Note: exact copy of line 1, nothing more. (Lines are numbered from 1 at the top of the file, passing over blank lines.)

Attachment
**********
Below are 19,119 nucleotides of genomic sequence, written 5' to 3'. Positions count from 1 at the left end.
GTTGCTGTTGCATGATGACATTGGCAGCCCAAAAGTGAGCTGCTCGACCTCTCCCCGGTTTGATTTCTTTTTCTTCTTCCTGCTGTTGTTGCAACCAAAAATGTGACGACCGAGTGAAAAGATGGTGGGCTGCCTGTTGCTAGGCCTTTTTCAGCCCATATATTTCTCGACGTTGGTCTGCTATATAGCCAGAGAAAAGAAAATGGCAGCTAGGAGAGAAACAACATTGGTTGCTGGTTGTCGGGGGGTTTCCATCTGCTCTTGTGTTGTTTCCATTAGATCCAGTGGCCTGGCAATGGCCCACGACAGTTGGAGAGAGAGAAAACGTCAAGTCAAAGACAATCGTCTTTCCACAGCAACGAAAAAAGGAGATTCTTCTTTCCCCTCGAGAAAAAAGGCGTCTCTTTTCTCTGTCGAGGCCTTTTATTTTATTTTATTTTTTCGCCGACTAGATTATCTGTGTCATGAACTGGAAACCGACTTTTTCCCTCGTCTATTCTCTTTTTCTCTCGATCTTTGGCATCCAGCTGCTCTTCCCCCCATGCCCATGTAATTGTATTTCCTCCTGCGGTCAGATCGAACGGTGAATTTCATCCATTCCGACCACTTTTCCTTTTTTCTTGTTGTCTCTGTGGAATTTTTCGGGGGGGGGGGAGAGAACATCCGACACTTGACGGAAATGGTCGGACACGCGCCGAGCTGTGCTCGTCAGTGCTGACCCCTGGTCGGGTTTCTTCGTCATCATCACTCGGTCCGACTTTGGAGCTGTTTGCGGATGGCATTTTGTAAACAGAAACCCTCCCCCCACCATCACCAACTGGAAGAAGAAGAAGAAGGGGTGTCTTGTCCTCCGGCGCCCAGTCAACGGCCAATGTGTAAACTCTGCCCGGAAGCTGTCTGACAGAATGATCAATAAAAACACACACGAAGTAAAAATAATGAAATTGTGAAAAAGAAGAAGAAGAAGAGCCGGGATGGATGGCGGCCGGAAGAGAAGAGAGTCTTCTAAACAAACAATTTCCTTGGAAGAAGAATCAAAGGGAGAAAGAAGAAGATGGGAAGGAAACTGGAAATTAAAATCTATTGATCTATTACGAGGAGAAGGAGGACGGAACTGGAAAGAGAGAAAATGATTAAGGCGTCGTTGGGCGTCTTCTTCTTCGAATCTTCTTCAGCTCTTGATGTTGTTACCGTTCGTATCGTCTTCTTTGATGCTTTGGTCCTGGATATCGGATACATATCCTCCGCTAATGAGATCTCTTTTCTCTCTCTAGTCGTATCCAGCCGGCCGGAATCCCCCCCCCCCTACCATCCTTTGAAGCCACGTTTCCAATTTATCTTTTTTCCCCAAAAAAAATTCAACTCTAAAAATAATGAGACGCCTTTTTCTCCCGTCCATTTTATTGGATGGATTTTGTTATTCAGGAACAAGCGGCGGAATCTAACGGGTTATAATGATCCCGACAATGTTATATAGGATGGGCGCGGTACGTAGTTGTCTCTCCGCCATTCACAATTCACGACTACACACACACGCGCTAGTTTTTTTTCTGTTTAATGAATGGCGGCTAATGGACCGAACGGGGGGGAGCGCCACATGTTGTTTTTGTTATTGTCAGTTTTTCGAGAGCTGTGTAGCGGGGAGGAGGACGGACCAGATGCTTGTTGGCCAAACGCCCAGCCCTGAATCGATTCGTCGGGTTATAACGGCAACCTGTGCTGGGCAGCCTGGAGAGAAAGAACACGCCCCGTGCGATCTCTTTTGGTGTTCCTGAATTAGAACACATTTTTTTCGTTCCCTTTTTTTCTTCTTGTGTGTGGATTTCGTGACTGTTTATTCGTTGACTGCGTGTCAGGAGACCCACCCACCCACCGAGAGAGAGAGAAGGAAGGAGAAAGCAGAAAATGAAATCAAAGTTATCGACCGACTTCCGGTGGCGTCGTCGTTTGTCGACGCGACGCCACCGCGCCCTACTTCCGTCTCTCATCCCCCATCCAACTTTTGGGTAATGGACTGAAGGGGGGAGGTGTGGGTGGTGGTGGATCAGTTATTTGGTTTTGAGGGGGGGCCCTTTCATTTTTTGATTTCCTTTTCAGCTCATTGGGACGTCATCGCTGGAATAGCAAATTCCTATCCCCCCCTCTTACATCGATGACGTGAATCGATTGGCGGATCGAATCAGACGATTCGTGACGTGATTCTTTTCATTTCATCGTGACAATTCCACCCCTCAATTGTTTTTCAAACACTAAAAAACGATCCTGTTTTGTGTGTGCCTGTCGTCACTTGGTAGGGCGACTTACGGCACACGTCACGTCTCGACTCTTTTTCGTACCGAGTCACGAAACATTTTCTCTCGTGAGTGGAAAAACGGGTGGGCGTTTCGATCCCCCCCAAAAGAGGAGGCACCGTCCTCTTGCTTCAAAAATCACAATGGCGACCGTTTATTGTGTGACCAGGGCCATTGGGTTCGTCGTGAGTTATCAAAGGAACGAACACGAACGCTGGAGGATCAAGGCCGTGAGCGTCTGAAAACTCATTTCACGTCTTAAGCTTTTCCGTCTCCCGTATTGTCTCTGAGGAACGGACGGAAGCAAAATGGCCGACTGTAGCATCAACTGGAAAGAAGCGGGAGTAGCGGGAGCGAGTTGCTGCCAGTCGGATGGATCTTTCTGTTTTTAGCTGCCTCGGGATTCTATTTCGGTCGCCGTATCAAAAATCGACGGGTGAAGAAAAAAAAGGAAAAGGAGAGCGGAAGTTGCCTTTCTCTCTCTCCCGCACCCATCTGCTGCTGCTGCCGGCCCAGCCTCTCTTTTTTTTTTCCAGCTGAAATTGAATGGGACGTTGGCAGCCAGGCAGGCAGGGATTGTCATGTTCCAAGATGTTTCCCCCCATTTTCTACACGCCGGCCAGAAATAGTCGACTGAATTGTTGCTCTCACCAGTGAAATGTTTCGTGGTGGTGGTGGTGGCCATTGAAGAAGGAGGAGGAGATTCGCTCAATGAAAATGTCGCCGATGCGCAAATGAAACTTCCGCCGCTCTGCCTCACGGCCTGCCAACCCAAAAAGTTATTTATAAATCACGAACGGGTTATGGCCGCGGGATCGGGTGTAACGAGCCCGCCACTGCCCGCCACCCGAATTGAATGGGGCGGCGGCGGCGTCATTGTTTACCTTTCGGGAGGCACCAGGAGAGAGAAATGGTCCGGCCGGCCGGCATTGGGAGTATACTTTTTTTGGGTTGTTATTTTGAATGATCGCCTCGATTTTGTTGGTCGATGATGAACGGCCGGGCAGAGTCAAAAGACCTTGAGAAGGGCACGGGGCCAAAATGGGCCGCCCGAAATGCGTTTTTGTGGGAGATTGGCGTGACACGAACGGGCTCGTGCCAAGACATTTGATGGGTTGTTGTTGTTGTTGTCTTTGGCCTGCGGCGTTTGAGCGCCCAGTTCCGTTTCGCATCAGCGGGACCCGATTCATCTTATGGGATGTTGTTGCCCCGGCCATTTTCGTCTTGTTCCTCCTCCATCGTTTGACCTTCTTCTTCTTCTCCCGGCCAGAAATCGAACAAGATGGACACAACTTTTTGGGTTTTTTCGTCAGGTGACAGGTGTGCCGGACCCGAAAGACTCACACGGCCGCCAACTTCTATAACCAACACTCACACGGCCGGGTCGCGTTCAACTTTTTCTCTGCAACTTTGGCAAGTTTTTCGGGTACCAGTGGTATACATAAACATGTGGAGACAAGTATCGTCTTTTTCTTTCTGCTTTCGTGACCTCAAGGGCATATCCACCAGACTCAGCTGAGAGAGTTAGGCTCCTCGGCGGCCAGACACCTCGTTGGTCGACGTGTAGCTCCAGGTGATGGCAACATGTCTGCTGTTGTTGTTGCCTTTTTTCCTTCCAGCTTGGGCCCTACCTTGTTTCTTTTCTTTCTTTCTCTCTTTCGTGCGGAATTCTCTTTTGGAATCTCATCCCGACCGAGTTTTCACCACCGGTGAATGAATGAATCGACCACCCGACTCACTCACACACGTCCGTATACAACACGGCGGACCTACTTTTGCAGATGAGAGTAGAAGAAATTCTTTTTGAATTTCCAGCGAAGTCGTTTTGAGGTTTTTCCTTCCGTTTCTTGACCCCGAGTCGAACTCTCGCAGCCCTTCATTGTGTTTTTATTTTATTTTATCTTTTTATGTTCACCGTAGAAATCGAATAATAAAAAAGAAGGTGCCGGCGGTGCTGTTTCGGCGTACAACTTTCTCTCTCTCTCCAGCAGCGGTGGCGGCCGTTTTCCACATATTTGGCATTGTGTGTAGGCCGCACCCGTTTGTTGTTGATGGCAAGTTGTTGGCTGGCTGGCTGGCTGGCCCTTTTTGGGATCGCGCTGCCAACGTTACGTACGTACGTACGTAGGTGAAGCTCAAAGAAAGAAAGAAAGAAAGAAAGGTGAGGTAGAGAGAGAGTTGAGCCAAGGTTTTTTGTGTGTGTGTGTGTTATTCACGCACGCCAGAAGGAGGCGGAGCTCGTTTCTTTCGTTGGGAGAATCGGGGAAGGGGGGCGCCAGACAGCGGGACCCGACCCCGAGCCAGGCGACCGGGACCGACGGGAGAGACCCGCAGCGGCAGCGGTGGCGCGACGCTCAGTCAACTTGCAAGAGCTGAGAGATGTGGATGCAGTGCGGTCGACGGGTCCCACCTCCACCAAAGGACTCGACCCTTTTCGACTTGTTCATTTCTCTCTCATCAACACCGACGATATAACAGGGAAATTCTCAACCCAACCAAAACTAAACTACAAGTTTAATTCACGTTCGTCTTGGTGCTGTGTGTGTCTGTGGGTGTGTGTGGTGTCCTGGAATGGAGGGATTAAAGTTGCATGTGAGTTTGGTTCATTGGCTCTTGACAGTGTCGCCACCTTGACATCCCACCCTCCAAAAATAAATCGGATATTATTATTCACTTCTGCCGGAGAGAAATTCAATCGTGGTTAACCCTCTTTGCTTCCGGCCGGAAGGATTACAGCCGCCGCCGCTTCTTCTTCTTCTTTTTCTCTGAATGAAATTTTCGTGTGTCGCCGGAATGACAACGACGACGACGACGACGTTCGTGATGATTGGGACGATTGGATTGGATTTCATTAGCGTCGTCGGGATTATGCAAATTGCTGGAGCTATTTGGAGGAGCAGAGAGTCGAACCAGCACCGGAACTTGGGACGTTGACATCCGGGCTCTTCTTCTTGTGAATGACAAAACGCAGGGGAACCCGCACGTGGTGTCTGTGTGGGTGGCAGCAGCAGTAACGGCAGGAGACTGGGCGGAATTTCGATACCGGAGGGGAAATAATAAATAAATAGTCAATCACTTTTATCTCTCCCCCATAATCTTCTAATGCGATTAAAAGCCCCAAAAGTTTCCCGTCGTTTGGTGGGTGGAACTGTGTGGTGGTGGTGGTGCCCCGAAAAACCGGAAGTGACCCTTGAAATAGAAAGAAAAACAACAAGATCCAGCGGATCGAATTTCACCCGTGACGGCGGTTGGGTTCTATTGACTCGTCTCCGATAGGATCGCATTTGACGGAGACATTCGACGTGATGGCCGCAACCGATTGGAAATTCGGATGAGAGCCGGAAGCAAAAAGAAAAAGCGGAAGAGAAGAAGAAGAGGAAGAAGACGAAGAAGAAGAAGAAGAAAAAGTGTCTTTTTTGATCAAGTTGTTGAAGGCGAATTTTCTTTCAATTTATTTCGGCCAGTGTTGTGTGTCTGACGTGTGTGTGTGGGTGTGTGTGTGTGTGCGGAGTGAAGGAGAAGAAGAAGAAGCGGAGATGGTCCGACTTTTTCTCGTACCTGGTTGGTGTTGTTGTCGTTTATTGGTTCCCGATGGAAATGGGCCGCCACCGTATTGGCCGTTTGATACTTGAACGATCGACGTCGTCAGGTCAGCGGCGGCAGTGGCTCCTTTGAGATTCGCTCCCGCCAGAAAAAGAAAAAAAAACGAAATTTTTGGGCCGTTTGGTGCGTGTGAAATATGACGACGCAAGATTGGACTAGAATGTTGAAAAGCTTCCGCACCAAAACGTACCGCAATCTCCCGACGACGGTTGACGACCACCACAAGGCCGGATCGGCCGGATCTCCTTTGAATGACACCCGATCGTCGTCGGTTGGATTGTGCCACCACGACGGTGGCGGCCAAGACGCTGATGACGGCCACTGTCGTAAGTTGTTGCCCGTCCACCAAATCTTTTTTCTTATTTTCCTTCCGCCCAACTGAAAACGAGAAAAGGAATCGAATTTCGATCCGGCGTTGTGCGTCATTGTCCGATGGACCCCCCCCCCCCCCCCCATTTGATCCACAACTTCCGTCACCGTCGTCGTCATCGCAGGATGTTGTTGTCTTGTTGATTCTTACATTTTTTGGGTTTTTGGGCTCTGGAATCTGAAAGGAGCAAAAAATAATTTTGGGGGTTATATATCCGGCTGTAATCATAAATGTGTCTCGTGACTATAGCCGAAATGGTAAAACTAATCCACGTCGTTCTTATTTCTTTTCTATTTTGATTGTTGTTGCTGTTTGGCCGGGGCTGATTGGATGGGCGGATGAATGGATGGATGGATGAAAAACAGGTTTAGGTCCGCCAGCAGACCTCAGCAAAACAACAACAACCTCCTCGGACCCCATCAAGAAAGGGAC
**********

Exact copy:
Below are 19,119 nucleotides of genomic sequence, written 5' to 3'. Positions count from 1 at the left end.